Then, songs started floating into my head—songs that were waiting to be written by me, it seemed. But I don’t know the first thing about composing songs, I complained. I read music, I sing, I play a little piano, but writing music is a whole different animal. I couldn’t possibly… People do it all the time, I rationalized; how hard could it be, really? Okay, so it’s hard. There’s a whole lot to it that I had to learn by trial and error and humiliation and feeling totally stupid. I asked a million questions of people who were doing what I wanted to be doing. I figured out how to use a music composition program on the computer that turned my creations into sheet music that could be printed out or played back on the computer. How cool is that? After more years of efforting, and reams of paper, I’ve actually had some of my songs performed by professional musicians. The reward of hearing something you’ve created brought to life by performance is mind-boggling.
A friend joked, “Is there anything you don’t do?” Widows, I replied. Then again, how hard can that be? Two final words of encouragement, just try. I’d love to hear about your experience.
Until then, here is some inspiration to hang onto—a moment in the life of someone who refused to believe she couldn’t: http://www.youtube.com/watch?v=DJIDr15dyzk&feature=related Enjoy.
Friday, October 1, 2010
A client recently recommend a book for my bookshelf called, Are You Getting Enlightened or Losing Your Mind? How To Master Everyday And Extraordinary Spiritual Experiences, by Dennis Gersten, M.D.
I thought this synchronistic because in my adolescence I was fascinated by the question, what’s the difference between psychic and psychotic, since they share so many features. In the book, Dr. Gersten says, “One of the only things that saints and schizophrenics have in common is the fear of being ridiculed and called ‘crazy’ for their visions.”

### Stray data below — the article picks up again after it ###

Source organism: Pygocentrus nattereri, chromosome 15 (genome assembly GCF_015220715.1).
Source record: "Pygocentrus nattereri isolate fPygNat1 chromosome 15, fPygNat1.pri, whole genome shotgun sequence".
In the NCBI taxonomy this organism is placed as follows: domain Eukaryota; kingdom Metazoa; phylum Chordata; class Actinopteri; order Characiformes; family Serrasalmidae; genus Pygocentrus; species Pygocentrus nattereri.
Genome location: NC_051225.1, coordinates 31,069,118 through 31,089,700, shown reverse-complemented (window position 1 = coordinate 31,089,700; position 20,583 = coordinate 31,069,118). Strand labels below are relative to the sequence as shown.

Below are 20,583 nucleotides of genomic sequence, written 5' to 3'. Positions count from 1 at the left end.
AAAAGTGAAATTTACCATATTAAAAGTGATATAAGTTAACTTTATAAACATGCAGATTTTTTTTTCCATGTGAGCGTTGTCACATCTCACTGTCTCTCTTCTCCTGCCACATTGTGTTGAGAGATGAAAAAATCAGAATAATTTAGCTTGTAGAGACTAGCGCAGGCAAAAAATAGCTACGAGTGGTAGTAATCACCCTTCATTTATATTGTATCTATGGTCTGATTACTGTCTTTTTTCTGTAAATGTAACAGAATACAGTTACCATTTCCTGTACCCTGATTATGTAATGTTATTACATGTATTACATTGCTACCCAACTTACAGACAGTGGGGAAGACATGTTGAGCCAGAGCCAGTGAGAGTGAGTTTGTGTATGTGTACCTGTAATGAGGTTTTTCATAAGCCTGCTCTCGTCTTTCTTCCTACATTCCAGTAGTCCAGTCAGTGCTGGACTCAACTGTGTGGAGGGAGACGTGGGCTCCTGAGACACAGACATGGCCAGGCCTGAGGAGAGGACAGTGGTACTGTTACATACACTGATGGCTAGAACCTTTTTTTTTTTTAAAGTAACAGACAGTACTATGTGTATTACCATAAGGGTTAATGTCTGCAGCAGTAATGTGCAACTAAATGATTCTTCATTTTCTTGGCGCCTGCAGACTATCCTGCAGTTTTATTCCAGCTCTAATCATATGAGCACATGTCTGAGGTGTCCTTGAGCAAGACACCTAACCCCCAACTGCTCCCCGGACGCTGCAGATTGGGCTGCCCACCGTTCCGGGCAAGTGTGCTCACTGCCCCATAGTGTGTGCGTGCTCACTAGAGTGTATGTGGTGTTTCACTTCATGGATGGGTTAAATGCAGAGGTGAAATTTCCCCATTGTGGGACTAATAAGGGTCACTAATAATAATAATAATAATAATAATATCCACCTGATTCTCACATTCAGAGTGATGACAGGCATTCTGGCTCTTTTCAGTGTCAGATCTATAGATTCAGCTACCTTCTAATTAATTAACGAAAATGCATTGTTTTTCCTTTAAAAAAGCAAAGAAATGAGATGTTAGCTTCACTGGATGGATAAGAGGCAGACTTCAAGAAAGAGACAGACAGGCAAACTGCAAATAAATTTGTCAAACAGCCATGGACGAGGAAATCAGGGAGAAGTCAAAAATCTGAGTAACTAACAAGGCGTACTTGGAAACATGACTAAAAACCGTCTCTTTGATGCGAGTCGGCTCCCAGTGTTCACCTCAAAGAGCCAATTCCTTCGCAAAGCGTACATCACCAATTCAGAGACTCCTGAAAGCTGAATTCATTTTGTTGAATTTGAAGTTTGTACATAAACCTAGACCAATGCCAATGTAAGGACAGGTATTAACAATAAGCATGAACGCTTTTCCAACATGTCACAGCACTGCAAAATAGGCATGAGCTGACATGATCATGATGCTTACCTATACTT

As an adult clinician, I’m uncomfortable using diagnostic terms to label a client’s symptoms or experiences. It often seems limiting, reductionistic, and hurtful. I have psychic friends and acquaintances. They’re not ‘crazy’; their lives work well for them. I also work with people who have experienced what is normally considered psychosis (a break with reality often accompanied by hallucinations), whose lives don’t work so well.
After all these years, I still dwell in the gray area. Is the difference really whether you can make it work for you or not? My first attempt at writing non-fiction was a book I called Raven Stories and Other Non-Ordinary Tales. Here are a couple of excerpts from that manuscript:
Sometimes we just don’t know how to file or make sense of experiences we have. Ours is a cognitive culture.
For several weeks, my friend Marsh called in alarm to report a recurring eerie, bone-chilling, dream. In the dream she experienced a particular event as if it were actually happening to her, yet she wasn’t in the dream itself. She recounted sensory perceptions in vivid detail, unique in all her experience. A month or so later I received another panicked call. She had just read in the newspaper an account of her ‘dream’ as having just happened to someone else.
“Sounds like you’ve had a cross-over experience,” I said, trying to sound calm and reasonable. “This is when you experience something in your body that is actually happening to another individual.”
“This just can’t be real!” she replied. I was sure she was shaking her head in disbelief on the other end of the line. “It doesn’t make sense, it can’t be proven,” she protested. Her grasp on what she defined as reality was being shaken.